However, MIPS can be misleading at times because it does not consider the different times that different instructions may take to be completed.
Also, the measurement technique should be different because different computers may need different sets of instructions to carry out the same activity.
Different instructions may take different times due to several factors such as:
- Memory amount and speed
- I/O speed
- Architecture of the processor
- Storage capacity and type
- Programming language used.
All these factors may make a computer perform much faster even with a processor with a lower MIPS rating in comparison to one that has a higher value of it.
Therefore, you cannot rely on the MIPS rating fully because this benchmark does not provide accurate information regarding the working of the processor, its speed and whether or not it is suitable for a specific application.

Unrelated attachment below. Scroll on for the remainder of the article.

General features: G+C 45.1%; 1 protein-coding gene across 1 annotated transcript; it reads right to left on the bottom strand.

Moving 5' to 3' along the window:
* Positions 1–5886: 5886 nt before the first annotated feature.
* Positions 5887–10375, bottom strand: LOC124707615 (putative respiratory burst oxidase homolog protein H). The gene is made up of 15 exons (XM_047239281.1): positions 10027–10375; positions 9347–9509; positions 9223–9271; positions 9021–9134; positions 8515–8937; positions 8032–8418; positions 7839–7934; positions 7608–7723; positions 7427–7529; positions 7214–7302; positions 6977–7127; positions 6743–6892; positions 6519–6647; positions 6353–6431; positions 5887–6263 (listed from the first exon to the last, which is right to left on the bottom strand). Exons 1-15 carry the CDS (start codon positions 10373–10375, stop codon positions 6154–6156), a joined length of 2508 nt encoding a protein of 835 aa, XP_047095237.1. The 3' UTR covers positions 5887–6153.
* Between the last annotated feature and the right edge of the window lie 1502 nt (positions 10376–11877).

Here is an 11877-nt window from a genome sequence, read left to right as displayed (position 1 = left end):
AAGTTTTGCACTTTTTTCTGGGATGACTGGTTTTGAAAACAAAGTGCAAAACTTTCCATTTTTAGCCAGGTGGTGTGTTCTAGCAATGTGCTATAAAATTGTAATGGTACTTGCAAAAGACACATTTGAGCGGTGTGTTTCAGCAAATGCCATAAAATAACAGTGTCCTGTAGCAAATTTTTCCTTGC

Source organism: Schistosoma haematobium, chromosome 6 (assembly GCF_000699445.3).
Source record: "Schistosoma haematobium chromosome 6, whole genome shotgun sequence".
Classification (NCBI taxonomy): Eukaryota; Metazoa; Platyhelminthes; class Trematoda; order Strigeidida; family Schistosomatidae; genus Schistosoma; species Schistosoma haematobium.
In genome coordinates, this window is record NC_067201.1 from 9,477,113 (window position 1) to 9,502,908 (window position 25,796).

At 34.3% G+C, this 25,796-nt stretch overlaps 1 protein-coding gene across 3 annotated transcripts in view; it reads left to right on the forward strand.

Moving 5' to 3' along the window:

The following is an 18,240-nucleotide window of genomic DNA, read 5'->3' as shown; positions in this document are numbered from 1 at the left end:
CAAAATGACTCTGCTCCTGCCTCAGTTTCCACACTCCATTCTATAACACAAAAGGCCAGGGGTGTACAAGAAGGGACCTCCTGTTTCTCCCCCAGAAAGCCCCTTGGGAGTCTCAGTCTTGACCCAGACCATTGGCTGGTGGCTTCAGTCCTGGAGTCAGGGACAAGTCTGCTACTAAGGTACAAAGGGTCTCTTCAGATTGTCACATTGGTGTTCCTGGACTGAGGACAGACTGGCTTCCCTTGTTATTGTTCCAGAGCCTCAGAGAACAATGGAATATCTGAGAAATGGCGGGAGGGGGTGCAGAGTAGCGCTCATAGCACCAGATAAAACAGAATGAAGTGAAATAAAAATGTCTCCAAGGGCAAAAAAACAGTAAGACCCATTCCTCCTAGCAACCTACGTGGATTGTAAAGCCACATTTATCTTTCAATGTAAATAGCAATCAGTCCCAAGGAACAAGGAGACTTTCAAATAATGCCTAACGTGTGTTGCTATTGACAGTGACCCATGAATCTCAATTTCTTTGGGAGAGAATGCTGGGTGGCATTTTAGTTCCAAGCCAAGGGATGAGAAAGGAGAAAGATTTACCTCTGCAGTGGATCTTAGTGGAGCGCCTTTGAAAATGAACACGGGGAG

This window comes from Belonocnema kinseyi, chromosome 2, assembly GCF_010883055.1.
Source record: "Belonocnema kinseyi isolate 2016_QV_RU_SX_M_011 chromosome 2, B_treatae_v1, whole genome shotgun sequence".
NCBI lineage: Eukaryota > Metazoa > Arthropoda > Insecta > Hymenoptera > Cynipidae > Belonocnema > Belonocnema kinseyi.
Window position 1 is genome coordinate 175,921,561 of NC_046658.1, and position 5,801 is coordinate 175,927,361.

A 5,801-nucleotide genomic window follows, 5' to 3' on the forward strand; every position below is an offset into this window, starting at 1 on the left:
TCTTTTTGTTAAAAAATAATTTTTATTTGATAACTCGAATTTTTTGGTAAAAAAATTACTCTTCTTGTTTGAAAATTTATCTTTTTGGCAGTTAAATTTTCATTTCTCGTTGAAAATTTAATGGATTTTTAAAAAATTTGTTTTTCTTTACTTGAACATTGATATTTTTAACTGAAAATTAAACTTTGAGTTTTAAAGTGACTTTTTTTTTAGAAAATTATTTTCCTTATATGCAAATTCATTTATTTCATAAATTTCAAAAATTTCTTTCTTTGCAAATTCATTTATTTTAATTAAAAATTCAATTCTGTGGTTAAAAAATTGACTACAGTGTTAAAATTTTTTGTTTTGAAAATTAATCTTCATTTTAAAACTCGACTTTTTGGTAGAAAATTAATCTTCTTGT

Also, now that gigahertz rules the computer industry, MIPS is less relevant.
So, you may not have accurate information about the real execution of the processor because, more often than not, even the simpler instructions may perform much better.
In a nutshell, MIPS is the older, if not obsolete, measurement of the operational speed and power of a processor.
Why is MIPS Not a Good Performance Rating for a Computer?
Ideally, there is no universal method by which the performance of the processor may be measured, certainly MIPS is not one. However, it provides just a rough estimate of the raw speed of the processor in the computer.
This is because it does not take the capability of the instructions, the I/O speed of the computer, the architecture speed of the processor and other factors into consideration.
Million Instructions Per Second is just a fair and older value to measure the performance of the computer processor.